We are sharing this article from 2018 as the October 2020 AAVSO Communications Long Period Variable article. Some information has been updated by adding the current information in brackets [ ].
The German astronomer Gottfried Kirch discovered its variability in 1686, when in July of that year he observed that the star had disappeared from the sky, not being visible again until the month of October.
Khi Cygni (or Khi Cyg) brightness oscillates between apparent magnitude 3.3 and 14.2, the greatest change of luminosity known in a star except for outbursts of novae and supernovae.
Khi Cygni is a red giant of spectral type S (its spectral class is S6,2e to S10,4e) similar to those of type M, except that the dominant oxides in their spectrum are those formed by metals like zirconium and yttrium instead of titanium, scandium and vanadium. The S-type stars have intense bands of cyanogen (CN) and contain spectral lines of lithium and technetium.
Over 106,000 observations [110,596 through September 2020] are in the AAVSO International Database (https://www.aavso.org/vsx/index.php?view=detail.top&oid=13285) and the original observations from Kirch back in 1686 appear in the AID!
According to Thomas Karlsson (http://var.astronet.se/mirainfooc2.php), the mean period of 408 days has oscillated between 403 to 413 days since its discovery, as we can see in this diagram below. The oscillations seem to have become more pronounced after 1850.
This variable star has been followed by AAVSO observers since its foundation. The light curve below shows all of the observations for Khi Cygni that are in the AAVSO International Database.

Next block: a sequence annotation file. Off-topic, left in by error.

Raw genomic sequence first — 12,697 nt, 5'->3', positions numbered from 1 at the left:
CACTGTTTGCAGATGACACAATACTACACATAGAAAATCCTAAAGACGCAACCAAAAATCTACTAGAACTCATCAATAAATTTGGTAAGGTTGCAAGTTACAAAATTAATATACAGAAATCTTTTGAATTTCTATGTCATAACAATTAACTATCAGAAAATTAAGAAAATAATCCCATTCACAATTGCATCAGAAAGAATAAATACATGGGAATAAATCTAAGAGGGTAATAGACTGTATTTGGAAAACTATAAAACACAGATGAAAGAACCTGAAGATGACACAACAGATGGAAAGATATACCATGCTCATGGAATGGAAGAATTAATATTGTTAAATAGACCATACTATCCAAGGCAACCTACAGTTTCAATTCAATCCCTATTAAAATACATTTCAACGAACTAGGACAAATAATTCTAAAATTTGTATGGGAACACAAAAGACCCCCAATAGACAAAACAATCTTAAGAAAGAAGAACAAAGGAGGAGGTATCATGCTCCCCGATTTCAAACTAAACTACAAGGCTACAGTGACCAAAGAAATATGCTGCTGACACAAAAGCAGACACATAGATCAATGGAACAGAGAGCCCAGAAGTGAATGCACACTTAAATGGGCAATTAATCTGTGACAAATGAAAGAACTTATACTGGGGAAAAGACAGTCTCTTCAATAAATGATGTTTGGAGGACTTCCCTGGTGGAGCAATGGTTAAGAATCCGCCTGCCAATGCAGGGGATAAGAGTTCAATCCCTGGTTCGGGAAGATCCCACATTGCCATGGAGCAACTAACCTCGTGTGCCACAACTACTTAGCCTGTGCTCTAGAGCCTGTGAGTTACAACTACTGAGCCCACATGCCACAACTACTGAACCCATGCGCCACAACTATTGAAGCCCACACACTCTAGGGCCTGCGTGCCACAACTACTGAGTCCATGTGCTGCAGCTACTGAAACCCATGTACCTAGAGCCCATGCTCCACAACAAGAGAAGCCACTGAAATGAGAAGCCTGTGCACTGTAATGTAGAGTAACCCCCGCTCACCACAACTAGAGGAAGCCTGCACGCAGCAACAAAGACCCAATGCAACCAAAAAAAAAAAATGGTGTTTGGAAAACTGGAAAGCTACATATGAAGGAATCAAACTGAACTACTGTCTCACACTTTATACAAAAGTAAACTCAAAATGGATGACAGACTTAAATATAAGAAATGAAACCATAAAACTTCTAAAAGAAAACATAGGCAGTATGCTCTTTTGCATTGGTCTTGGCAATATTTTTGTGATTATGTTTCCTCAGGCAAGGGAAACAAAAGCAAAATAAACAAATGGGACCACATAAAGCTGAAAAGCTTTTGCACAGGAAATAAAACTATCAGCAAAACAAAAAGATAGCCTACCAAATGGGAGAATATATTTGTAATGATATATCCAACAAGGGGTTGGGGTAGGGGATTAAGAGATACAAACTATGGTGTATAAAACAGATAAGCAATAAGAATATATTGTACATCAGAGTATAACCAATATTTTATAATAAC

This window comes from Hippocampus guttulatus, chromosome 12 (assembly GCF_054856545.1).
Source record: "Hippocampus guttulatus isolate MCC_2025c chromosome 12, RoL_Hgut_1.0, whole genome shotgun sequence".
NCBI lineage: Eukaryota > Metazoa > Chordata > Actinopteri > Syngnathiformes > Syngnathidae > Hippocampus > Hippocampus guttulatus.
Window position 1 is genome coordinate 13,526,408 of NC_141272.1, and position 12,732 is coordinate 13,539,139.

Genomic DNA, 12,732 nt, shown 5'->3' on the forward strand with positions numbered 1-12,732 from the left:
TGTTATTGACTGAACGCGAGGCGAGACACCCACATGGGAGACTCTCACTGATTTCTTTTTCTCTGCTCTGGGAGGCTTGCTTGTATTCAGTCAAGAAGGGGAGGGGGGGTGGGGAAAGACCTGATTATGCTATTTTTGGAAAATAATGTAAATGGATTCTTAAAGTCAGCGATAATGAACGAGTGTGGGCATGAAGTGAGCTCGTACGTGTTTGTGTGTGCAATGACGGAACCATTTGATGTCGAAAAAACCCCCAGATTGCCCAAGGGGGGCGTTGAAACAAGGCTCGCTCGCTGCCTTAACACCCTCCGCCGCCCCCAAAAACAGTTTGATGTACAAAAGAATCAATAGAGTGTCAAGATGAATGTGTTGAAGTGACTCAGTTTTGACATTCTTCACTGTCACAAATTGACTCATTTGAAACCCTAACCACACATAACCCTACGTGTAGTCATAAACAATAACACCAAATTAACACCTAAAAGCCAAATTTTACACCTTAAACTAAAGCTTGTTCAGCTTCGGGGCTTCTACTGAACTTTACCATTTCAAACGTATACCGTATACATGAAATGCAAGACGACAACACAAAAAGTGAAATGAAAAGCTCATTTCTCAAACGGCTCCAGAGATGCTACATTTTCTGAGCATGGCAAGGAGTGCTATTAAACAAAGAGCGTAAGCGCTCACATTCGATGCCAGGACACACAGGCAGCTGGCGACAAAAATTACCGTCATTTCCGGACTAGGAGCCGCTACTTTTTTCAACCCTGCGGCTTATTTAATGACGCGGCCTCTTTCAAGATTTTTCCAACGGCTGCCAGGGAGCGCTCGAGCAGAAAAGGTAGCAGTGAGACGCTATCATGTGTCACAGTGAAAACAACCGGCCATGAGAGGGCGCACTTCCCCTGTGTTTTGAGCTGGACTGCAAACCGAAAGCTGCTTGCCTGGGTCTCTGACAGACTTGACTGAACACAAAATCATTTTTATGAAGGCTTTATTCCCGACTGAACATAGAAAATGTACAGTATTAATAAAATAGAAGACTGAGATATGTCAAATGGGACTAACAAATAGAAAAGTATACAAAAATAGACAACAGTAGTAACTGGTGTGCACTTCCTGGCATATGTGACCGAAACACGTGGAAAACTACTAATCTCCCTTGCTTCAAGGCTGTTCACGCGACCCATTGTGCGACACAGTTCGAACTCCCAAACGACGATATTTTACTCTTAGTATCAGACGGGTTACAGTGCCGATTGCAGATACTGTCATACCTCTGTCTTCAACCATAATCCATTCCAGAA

Like in other Mira stars with long periods, Khi Cygni develops " humps" or "standstills" in the ascending branch of the light curve.
Light curves for many cycles of Khi Cygni show that hump can move in phase and magnitude. This behavior is more evident in the following light curve.
The most interesting feature of the light curve in the last cycle [actually the 2017-2018 cycle] (shown in the figure below) was that it has developed some "anomalies". The first one was the relatively bright minimum around visual magnitude 12.5. The other surprise was that, in this cycle, the hump appeared near the maximum at magnitude 5.5, and to finish, we were able to observe a maximum that has extended over time and for more than forty days the star remained around the visual magnitude 4.6 - 4.8
Khi Cygni is contained in the list of LPV Humps maintained by Frank Schorr (https://www.aavso.org/lpv-humps) and is a good target for all observers equipped with binoculars, near the maximum brightness, and modest telescopes (10-12 inches) when it is near minimum.